Nice Sea Bass on the Rudee Angler
Virginia’s sea bass fishery is open until the end of the month, it’s a special one-month fishery. A special no-cost permit is required by the boat captain, reporting is mandatory, and you must tell VMRC when you are fishing so they have the opportunity to have a biologist meet you when you return.
Regulation: “It shall be unlawful for any person fishing recreationally to take, catch, or possess any black sea bass, from February 1 through February 28, without first having obtained a Recreational Black Sea Bass Permit from the Marine Resources Commission. It shall be unlawful for any black sea bass permittee to fail to contact the Marine Resources Commission Operation Station at (800) 541-4646 before returning to shore at the end of the fishing trip during the February black sea bass season. The permittee shall provide the Operations Station with his name, VMRC ID number, the point of landing, a description of the vessel, and an estimated return to shore time. Permits can be obtained online here or at an MRC Licensing Agent. Reporting can be done online through the Saltwater Journal or using forms provided by the VMRC.”
All this is an effort to collect data on this wintertime fishery that was closed for several years.
Limits of Big Black Sea Bass being caught!
VBSF sponsor the Rudee Angler (Head boat) enjoyed a successful sea bass trip last week. Fishing was excellent, with everyone catching a limit of sea bass. A few bluefish were caught as well. Weather permitting trips are scheduled on February 16th, 22nd, 23rd, and the 29th. These trips can sellout, so if you want to get in on the action call ASAP.
Dr Ken Neill and crew on the Healthy Grin did some wreck fishing February 9th. It was a beautiful calm day with an easy run in and out. They caught a 6-person limit of sea bass. They also caught a lot of bluefish, one weighed in at 18 pounds. They caught a couple of tautog to 12 pounds and a monkfish.
Anglers are finding tautogs on bay and ocean structure and tile fish at the canyons.
Captain Jake Hiles, 90 inch Bluefin, Pretty Work!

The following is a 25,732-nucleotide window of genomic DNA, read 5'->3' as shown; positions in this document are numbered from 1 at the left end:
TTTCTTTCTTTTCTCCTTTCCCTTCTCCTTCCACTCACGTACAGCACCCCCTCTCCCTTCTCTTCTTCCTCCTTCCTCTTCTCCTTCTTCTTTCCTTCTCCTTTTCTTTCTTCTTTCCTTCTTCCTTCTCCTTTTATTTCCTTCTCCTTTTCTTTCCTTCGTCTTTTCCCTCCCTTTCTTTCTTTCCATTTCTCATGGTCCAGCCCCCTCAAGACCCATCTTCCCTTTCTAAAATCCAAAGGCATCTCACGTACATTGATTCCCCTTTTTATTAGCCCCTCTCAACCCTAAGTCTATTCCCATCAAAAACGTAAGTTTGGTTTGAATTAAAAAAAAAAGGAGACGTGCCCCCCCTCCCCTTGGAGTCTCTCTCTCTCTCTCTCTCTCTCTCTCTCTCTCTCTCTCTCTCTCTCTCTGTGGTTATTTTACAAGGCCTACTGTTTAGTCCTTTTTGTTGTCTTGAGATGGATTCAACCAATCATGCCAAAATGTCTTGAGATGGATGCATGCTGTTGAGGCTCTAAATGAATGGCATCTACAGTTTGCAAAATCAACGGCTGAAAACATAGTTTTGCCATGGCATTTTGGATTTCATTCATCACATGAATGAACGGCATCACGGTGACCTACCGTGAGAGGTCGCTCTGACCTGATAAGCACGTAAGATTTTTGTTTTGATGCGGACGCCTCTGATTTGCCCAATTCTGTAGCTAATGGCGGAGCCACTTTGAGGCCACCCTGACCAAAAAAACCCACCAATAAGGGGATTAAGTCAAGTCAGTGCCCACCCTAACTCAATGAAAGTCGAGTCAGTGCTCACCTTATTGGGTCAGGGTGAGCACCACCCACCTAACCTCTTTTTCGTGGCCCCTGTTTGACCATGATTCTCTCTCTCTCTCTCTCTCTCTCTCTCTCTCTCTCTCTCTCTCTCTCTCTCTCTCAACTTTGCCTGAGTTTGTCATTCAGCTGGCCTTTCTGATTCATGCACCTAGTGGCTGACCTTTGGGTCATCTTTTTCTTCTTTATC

Giant bluefin tuna are showing up south of Virginia Beach, down to Morehead City NC. There have been some nice size yellowfin and blackfin tuna caught off the OBX.
OBX, NC surf anglers are catching nice size sharks. Anglers fishing nearby artificial reefs are finding hungry tautogs waiting. On the sound side there continues to be some speckled trout and stripers available.
The N.C. Division of Marine Fisheries’ Artificial Reef Program, in partnership with the Oregon Inlet Artificial Reef Committee, sank the first of three tugboats off the coast of Pea Island recently.
The towing vessel American is the first addition to AR-165, a new reef site, about 7 miles south of the Oregon Inlet sea buoy off Dare County. This tug is part a project to place three vessels and 7,000 tons of concrete pipe on the reef that was organized by the Oregon Inlet Artificial Reef Committee. Funded by a Coastal Recreational Fishing License grant and a large donation by TW’s Bait and Tackle of Nags Head, the project will be ongoing through early spring.
The American is an 88-foot tugboat built in 1951 by the Chesapeake Marine Railway Company of Baltimore for the Consolidated Gas and Electric Company of Baltimore. Originally named G&E #3, the tug has since gone through several owners and name changes and was retired from service in 2012.
The tug was cleaned of environmental pollutants in accordance with Environmental Protection Agency, U.S. Coast Guard, and U.S. Army Corps of Engineers regulations prior to reefing. Its placement leaves a navigational clearance of approximately 30 feet.
The division plans to sink remaining tugboats, America (104 feet) and Valley Forge (110 feet) later this winter. Concrete pipe deployments will occur in early spring.
GPS coordinates for AR-165 are: 35° 41.672’ N, 75° 26.313’ W.
NEXT REPORT: February 29th